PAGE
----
District Youth Learn Fashion Through the Jarmal Harris Project

by: Mark Arrowsmith Special to the AFRO
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Washington, D.C. native Jarmal Harris created the Jarmal Harris Project, because he always had an eye for fashion, production and encouraging others. The project is a nonprofit organization providing learning opportunities for D.C. youth to expand their professional skills in several fields. Harris created the project in 2006 to give inner city youth an opportunity to gain skills that will help them achieve in life.

Washington, D.C. native Jarmal Harris (Courtesy Photo)

“My goal was to give these kids insight and fashion and give them a sense of accomplishment. I wanted to show them that hard work pays off,” Harris, founder of The Jarmal Harris Project, told the AFRO.

During the six-week program, the program offers six courses – hospitality, fashion design, fashion styling, theatre, dance, and marketing – to students ranging in ages from 14 to 24 years old. The program also offers career development, help with email skills, help with interviewing skills. At the end of the summer everyone leaves with a full resume.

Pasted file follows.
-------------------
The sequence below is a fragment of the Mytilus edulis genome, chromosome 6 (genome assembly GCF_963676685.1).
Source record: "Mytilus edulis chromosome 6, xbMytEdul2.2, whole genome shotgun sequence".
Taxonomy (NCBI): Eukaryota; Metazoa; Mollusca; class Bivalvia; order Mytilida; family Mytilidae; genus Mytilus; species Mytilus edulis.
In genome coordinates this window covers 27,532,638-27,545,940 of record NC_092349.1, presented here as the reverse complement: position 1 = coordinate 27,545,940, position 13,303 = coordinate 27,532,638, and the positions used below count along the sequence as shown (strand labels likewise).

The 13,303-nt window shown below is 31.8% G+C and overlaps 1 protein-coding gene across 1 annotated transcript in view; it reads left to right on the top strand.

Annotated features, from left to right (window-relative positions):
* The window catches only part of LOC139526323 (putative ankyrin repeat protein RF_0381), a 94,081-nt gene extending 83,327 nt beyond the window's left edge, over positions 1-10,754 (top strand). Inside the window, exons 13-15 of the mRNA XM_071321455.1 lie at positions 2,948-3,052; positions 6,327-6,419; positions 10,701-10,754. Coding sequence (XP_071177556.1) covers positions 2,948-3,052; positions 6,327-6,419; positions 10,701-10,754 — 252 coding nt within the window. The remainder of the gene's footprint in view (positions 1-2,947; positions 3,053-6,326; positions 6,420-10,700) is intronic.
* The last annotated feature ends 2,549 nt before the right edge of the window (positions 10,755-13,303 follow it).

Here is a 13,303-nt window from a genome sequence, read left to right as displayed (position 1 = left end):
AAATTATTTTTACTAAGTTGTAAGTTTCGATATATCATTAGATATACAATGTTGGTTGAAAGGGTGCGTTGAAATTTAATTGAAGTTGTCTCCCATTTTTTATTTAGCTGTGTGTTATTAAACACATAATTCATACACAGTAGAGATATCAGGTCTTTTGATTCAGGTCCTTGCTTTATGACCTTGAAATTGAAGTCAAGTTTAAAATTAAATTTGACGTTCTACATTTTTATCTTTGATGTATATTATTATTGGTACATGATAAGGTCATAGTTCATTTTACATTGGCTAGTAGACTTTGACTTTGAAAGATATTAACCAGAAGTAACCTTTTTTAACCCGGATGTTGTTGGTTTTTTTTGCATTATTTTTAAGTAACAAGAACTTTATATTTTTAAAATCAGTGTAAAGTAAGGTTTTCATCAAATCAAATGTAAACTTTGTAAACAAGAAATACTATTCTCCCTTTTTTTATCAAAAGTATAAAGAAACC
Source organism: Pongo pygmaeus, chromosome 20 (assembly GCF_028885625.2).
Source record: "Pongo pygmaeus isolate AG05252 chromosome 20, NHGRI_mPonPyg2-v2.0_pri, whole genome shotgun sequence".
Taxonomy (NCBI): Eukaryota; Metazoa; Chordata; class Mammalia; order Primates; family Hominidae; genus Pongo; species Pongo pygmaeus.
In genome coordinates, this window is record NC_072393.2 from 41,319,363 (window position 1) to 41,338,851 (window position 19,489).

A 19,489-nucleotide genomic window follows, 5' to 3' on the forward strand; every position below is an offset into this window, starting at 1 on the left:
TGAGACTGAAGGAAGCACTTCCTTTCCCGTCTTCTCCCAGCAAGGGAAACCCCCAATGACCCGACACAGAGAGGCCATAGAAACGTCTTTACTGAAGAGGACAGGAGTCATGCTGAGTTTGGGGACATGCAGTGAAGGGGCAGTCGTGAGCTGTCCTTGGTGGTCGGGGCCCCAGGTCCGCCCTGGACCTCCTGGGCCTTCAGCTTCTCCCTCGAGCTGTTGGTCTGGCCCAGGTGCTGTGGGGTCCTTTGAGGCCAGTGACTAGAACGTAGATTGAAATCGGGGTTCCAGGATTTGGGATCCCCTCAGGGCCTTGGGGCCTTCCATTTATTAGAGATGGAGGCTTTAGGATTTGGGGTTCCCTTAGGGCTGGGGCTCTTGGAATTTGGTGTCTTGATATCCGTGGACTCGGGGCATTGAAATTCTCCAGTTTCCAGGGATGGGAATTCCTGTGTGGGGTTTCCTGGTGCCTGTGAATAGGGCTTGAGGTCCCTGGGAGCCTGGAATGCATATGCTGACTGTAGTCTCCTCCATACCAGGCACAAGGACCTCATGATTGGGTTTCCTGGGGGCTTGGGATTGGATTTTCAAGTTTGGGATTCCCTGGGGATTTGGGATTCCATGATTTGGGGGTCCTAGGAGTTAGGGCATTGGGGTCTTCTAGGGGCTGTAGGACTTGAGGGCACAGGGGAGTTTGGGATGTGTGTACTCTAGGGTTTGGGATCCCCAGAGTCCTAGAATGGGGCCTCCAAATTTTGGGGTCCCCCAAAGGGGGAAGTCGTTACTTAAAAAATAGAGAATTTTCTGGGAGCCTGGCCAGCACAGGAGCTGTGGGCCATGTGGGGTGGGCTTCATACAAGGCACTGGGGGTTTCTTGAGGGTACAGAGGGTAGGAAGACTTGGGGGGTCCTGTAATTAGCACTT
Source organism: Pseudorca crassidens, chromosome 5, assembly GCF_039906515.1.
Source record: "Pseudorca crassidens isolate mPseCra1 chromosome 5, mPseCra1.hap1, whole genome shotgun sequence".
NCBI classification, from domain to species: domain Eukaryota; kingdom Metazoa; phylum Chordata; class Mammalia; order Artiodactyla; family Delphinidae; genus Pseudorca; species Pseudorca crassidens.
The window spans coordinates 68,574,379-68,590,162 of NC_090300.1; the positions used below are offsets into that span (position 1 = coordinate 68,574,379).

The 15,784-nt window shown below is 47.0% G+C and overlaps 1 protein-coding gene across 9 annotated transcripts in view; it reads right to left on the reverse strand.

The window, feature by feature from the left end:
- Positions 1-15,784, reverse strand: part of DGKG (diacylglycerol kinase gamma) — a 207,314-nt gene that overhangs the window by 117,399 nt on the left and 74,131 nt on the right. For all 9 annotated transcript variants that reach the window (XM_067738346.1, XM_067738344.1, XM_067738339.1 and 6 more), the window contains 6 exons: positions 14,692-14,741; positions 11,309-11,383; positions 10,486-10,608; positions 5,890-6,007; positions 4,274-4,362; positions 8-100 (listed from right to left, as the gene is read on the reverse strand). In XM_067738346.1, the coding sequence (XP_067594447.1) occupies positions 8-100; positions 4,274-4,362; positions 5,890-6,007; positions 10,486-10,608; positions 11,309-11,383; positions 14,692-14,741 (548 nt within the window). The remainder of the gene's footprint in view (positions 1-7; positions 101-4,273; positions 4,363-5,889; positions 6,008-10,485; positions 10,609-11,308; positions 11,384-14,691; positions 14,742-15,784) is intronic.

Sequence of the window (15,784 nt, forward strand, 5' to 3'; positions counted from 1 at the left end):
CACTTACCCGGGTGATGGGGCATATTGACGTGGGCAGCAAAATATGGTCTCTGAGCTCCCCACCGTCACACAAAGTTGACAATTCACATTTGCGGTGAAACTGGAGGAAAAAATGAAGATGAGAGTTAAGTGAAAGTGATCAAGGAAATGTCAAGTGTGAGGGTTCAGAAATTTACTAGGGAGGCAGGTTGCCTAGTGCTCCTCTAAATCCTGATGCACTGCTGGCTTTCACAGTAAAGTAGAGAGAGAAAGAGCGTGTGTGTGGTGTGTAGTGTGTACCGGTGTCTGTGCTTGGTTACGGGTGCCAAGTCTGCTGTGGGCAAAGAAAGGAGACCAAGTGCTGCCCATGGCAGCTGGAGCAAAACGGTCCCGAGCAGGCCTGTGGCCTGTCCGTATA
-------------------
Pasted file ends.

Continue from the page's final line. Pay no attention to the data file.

“Even though we don’t know each other, we get together as a family and we learn different skills from different people, and we take away from that and that helps us later on in life,” Michala Mackey, a student in the program, told the AFRO.

Once the six-week program is over, students host a fashion show to present what they worked on during the program. The program’s 11th annual fashion show is scheduled to be held on Aug. 5 at the Sphinx Center in Downtown D.C.

“It’s good to have them understand how to create a resume, how to walk into an interview, key words to say and how to structure it,” Greg Dubose, program manager, told the AFRO.

The funding for this program comes from D.C. Summer Youth Employment Services. All 160 participants receive a stipend for participation. The stipends are broken up into three separate categories. Youth ages 14-15, who work 20 hours per week are paid $5.25 per hour, youth ages 16-20 work 25 hours per week and are paid $7.25 per hour and young adults who are 21-24 years old work for 30 hours per week and are paid $9.25 per hour.

“Getting them at a young age is great because when can help them develop, give them more options and opportunities in regards to careers, said DuBose. “It will allow them to put back into the community from the skills they are learning here.”

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